We take lots of photos and walk up and down the rows. I look into the faces of Pete and Kirsty. Pete is deep in thought. It must be an almost sacred experience for him, standing in the heart of the rooibos rows, breathing in the sweet scent, in the cold morning air, an unlikely crop that has become a legacy for his family. Kirsty, on the other hand is also taking it in. Standing with a box of Red Espresso, the finished product, and snapping Instagram reels amongst the living, thriving, plants. We observe the men cutting and bundling their rooibos for half an hour or so. It is back-breaking work and although they make it look easy, Pete warns us, “The stalks are tough, technique is really important to getting through them successfully.” We drop the team back at their original section, where they hastily make a small fire to brew some tea.

“There is a freshwater spring and a cave over there. We can show you the paintings, the foreman will show us the way,” Pete says, “Let’s have our morning coffee there!” The cave is one of many thousands scattered across the plateaus of the Cederberg mountains. The San, the hunter-gatherers of the bush, used them as shelter as they traversed the escarpments of the Cape Fold mountains. The paintings reveal some surprising facts – there are elephants depicted on the walls. There are ships. There is an uncanny painting of a voortrekker lady in billowing skirts and a bonnet, giant-like next to the tiny San people. And many, many handprints, like a class register on the wall. The San thrived up here many thousands of years ago – they had fresh spring water, caves for shelter, elephant and game to hunt, and a view for many hundreds of kilometres – seeing danger from afar and moving off. And we know they went as far as the ocean, judging by the ships painted on their cave wall. It is a surreal moment. I think about the labourers. I think about the voortrekkers. I think about the elephants – now extinct in this region. Almost like the San. Too similar.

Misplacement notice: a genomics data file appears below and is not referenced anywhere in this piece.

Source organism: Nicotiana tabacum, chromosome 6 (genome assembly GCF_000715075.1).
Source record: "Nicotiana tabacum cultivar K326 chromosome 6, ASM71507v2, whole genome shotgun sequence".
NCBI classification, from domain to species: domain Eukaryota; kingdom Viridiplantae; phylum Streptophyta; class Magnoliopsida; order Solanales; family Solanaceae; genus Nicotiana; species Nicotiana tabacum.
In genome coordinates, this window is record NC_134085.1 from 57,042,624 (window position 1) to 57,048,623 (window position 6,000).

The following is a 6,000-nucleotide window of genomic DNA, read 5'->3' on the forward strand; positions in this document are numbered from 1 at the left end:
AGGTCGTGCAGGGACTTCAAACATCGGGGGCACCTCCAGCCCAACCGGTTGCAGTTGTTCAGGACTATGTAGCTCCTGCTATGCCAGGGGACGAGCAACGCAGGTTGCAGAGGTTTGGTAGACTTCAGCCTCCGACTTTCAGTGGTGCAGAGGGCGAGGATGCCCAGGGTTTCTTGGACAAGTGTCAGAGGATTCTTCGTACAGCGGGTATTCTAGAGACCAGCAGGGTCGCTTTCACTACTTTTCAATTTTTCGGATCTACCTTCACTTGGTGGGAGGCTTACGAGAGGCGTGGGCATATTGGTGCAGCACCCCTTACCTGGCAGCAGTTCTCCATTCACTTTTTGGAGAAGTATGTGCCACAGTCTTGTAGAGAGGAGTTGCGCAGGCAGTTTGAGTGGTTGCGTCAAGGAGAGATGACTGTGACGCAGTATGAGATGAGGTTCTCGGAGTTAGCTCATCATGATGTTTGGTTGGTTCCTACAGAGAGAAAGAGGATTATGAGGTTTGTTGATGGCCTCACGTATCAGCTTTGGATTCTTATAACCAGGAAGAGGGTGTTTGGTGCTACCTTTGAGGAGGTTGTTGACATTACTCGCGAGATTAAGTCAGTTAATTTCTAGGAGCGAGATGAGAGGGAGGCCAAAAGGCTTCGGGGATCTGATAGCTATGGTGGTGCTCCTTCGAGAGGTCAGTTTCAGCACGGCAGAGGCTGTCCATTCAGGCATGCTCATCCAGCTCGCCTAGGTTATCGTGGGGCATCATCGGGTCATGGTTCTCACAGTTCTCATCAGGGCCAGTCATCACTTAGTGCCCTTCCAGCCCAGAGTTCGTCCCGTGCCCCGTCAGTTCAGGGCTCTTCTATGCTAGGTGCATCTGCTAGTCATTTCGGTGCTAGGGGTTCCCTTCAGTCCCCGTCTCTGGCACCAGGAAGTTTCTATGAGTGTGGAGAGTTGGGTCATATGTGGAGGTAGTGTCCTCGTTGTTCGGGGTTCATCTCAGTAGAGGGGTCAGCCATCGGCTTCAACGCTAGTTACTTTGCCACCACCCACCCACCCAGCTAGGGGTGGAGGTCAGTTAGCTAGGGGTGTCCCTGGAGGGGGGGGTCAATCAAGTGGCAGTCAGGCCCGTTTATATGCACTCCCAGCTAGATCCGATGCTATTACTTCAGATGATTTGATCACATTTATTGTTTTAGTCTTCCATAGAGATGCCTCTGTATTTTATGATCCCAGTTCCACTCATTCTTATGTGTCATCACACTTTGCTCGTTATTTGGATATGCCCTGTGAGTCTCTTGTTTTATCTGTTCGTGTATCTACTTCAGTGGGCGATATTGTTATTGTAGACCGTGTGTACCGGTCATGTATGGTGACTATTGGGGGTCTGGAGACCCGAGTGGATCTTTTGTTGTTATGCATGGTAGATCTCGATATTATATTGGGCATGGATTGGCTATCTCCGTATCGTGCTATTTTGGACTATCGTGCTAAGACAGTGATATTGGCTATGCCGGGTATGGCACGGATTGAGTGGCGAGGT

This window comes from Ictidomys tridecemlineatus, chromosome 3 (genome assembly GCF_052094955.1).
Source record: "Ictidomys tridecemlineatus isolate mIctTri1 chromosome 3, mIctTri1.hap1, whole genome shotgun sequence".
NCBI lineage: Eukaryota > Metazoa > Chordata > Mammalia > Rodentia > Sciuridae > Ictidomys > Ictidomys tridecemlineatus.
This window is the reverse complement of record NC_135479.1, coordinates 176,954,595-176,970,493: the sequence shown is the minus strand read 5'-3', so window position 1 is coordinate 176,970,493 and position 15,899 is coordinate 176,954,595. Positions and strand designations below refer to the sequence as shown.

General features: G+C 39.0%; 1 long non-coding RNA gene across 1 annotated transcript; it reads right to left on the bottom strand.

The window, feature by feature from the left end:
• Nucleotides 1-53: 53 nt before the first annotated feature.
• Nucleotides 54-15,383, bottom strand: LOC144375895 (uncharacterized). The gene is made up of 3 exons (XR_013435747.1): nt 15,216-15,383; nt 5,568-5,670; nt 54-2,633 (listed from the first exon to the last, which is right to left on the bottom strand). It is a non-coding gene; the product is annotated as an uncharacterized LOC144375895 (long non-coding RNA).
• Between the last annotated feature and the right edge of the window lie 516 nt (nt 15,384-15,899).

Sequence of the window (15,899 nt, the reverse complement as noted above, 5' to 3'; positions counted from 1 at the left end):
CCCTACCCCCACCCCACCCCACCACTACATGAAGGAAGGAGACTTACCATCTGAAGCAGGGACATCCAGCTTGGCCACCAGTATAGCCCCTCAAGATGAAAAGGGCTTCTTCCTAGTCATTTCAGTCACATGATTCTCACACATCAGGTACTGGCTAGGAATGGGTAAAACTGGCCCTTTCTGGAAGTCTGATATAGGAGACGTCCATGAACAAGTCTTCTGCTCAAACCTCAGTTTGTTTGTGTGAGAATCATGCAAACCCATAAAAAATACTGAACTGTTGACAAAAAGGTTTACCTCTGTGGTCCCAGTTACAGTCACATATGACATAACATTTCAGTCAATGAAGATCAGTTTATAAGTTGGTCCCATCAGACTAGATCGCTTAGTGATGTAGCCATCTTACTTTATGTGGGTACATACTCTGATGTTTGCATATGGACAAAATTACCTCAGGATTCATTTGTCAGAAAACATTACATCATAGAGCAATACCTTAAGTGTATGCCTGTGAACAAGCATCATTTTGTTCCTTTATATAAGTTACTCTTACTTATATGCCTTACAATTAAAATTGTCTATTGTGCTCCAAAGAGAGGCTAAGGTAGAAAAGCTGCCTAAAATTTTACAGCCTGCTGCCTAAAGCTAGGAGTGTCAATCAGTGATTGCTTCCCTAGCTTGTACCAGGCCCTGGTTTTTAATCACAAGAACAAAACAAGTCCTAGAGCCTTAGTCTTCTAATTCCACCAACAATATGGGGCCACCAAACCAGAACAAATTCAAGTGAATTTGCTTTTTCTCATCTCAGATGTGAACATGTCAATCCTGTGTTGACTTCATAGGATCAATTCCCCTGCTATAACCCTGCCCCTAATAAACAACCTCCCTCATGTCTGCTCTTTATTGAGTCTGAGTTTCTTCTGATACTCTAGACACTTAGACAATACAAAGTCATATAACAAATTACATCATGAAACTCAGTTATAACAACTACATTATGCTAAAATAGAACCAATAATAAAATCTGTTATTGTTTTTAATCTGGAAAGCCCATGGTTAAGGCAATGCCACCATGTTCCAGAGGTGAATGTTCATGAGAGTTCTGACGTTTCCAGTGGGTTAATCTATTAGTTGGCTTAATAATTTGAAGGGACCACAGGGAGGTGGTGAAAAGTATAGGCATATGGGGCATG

We talk about rooibos and the development of a seemingly simple idea of using this crop in an espresso machine environment and discover that it is not simple at all. Along with the patented grind, there is also well-researched and implemented science to the final Red Espresso product that begins with where and how it is grown and touches each point of the journey from crop to cup. We talk about business. We have many cups of coffee and many long, fascinating discussions. The discussions carry on, on the back of the bakkie, over morning tea, over lunch and around the braai that afternoon. We are early for the braai. Sarel, Leonie, Charl and Bertu and some relatives are finishing work early to come to the braai. It is going to be a celebration! As an English South African I am excited, and a little nervous about a family braai deep in the heartland of a 3rd generation Afrikaans farming community, wanting to be respectful of the family traditions. Beers are opened, wine is poured. Snacks are served. Leonie is in the hearty farm kitchen kneading the fresh bread rolls (glazed with rooibos!). We sit around the braai and talk, chew fatty biltong and settle into the dusk. Charl is braaimaster. He is cooking several types of protein, I wonder who is going to eat it all.